I’ve started on the First Draft of my latest novel. I had a couple of days off after finishing the Pre-Draft but I kept feeling like I’d lost something important. So I quickly realised that I had to get back to work.
My whole relationship to writing is love/hate. I don’t actually physically enjoy sitting down at the computer all day and cranking out the words. It’s tiring. And I’ve got a degree of repetitive strain injury in my right hand which is getting worse as I get older. But if I’m not writing, that feeling of loss grows into an existential pain.
I always find that beginning is the hardest thing. Beginning a draft, beginning a chapter, beginning the day’s writing. Over the years I’ve changed the way I go about it. At one time I used to approach a day’s writing like a man who falls down an elevator shaft. I’d plunge straight in without thinking. Then, at the end of the day, I’d go back and automatically delete the first two or three hundred words because they always turned out to be no more than a series of stretching exercises before the real physical confrontation,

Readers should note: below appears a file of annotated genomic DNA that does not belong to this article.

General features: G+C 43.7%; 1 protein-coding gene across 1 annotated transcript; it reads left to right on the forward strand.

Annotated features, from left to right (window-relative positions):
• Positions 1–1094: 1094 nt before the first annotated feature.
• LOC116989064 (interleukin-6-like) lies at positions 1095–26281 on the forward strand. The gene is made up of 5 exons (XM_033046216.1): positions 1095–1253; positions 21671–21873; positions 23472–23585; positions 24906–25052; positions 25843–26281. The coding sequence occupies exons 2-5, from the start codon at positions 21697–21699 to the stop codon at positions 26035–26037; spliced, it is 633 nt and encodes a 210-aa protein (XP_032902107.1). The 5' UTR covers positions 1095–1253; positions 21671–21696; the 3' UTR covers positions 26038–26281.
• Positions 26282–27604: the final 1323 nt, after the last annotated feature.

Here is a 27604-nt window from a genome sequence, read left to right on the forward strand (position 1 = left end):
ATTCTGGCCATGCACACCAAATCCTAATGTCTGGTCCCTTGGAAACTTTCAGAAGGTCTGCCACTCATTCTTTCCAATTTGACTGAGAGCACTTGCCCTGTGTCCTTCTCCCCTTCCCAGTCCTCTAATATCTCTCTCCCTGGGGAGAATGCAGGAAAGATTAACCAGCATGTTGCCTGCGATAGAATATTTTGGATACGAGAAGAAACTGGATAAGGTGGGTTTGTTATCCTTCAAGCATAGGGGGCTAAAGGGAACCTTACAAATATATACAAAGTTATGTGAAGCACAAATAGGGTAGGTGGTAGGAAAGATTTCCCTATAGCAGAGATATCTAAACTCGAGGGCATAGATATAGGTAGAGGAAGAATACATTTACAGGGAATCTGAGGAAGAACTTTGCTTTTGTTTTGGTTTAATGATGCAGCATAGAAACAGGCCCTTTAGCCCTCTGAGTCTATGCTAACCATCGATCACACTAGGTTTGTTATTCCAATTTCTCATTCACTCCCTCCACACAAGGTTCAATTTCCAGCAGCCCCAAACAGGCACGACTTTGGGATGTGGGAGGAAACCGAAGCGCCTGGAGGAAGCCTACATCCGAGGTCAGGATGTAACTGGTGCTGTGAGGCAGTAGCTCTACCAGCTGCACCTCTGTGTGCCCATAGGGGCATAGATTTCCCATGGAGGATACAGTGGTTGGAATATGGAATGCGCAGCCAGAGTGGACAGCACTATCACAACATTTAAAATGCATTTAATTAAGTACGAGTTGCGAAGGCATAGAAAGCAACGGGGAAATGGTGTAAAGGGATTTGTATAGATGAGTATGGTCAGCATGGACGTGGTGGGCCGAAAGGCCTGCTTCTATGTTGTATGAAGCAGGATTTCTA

Nowadays I try to do the warming up mentally rather than physically because I want to make the writing count from the very first word. But it means that I sit in front of the computer or pace about the room at the beginning of every new section as alternative sentences dance about inside my head, each one loudly insisting that it is the best, the only possible way to start.
Sometimes the problem is not vocabulary or phrasing, it’s sequencing. There are always so many different ways you can tell a story and even when you’ve gone to the trouble of writing a detailed Pre-Draft, each chapter can be organised in any number of ways, all of which have their implications for the rest of the story.
After a lot of delay and several cups of tea I finally make an instinctive choice and go with it. Once I’ve started, the words come very easily. The faster I go, the more exhilarating I find it. After a thousand words, I stop and read what I’ve written.
If it limps, the sense of worthlessness that haunted my adolescence immediately threatens to engulf me. I have to act quickly; my fingers move like lightning over the keys while I frantically try to put things right. But if the writing sings off the page at the first reading, I feel validated and I’m in love with being a writer all over again.